DREAM (Disability Rights, Education Activism, and Mentoring) is a national organization for and by college students with disabilities. Their mission is to advocate for disability culture and community, and serve as center for students to connect with one another. Starting a DREAM chapter on campus is a great way to foster connections between the disabled community and their allies and peers.

Inclusivity in Action: The Next Steps program at Vanderbilt University is specialized for students with intellectual disabilities and features inclusive academics as well as social and career development. The program is known for its peer mentor system, where participants are paired up with other students to provide additional support and build meaningful relationships.


When leadership, faculty, and students alike come together to build an inclusive environment the result is much more powerful than mere statements. Prioritizing accessibility and establishing firm links between all levels of stakeholders are necessary for achieving change and promoting an open conversation around campus.


Paradigm Shift

The current prevalent model in higher education views disability primarily as a disservice or inconvenience. The onus is on the student to inquire about services that are offered, and information is not always readily available or clearly communicated. There is often significant associated stigma as well, leading to students not seeking out resources for fear of being labeled or judged.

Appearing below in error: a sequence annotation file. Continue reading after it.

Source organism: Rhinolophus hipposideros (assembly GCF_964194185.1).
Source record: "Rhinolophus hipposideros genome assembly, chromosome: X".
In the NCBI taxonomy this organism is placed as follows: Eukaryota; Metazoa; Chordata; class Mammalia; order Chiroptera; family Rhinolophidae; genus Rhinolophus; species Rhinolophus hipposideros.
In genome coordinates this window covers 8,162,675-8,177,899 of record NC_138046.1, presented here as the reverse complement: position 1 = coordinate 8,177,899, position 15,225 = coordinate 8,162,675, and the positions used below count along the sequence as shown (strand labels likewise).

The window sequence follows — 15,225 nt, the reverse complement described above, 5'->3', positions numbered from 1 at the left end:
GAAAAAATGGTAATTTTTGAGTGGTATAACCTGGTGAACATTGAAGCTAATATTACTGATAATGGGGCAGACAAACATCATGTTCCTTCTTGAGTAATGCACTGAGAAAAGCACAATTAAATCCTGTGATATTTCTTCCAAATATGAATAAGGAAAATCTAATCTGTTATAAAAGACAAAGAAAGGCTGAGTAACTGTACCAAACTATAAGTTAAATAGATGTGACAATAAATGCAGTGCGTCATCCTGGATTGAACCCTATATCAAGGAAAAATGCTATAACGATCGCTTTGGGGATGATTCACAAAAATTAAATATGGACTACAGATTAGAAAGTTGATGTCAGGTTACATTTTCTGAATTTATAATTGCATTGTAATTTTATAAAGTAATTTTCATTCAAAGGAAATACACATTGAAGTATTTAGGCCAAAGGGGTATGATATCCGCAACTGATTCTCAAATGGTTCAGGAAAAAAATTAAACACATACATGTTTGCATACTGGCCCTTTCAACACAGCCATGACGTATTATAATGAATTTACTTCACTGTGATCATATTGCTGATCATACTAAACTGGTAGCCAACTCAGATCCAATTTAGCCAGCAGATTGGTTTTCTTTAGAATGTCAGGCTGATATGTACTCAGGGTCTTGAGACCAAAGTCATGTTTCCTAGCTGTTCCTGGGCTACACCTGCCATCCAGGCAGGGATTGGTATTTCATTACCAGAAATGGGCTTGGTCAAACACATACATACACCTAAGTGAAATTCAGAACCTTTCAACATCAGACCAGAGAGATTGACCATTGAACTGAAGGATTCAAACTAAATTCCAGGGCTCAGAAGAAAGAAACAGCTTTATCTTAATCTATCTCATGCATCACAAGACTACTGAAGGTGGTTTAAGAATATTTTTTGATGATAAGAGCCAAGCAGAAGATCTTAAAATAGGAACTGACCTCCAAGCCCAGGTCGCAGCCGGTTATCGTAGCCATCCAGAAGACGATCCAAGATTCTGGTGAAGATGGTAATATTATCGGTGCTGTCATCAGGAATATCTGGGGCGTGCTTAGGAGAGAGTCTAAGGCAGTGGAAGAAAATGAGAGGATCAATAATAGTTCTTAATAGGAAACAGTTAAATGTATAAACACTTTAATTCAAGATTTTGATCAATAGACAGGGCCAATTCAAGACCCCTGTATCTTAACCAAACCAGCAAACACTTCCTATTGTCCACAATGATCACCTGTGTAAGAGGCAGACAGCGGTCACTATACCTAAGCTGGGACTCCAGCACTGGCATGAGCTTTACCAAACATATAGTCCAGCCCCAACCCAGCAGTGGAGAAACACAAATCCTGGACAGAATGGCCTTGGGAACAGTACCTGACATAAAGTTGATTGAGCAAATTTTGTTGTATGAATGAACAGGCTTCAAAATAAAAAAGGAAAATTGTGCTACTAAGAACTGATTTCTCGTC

Indeed, while 94% of high school students with learning disabilities receive some form of assistance, just 17% of college students with these kinds of difficulties can say the same. This dominant pattern must shift in order to provide students with disabilities equal access and opportunity to thrive.

Inclusivity in Action: The DO-IT (Disabilities, Opportunities, Internetworking, and Technology) Center at the University of Washington is at the forefront of many positive initiatives. They have developed a list of campus accessibility indicators that span all aspects of university life, providing a measuring stick for schools to determine what they do well and where improvement is needed.


The good news is that things are changing for the better, as the number of students with disabilities enrolling in college programs is on the rise. A national study conducted from 2001 until 2009 found that 46% of young adults had enrolled in a postsecondary institution, compared to just 26% in 1990. As more students with disabilities seek higher education, universities are responding by making inclusivity a major organizational priority.

One particularly promising factor is the key role of technology in enabling accessibility. As eLearning and audiovisual content become the norm in universities, tools like academic transcription and captioning solutions that provide equitable access are allowing more students than ever before to engage with course materials and succeed academically.

But, to truly get to where we want to go, all stakeholders need to be on board to enact lasting change in all aspects of university life. By focusing on accessibility in academics, online and the physical environment and promoting this idea at all levels, universities can take positive steps towards cultivating a truly inclusive campus that empowers all students to succeed. After all, isn’t that what college is all about?

That does it for our blog series. We hope you’ve enjoyed the read and that you’ve picked up some valuable tips along the way!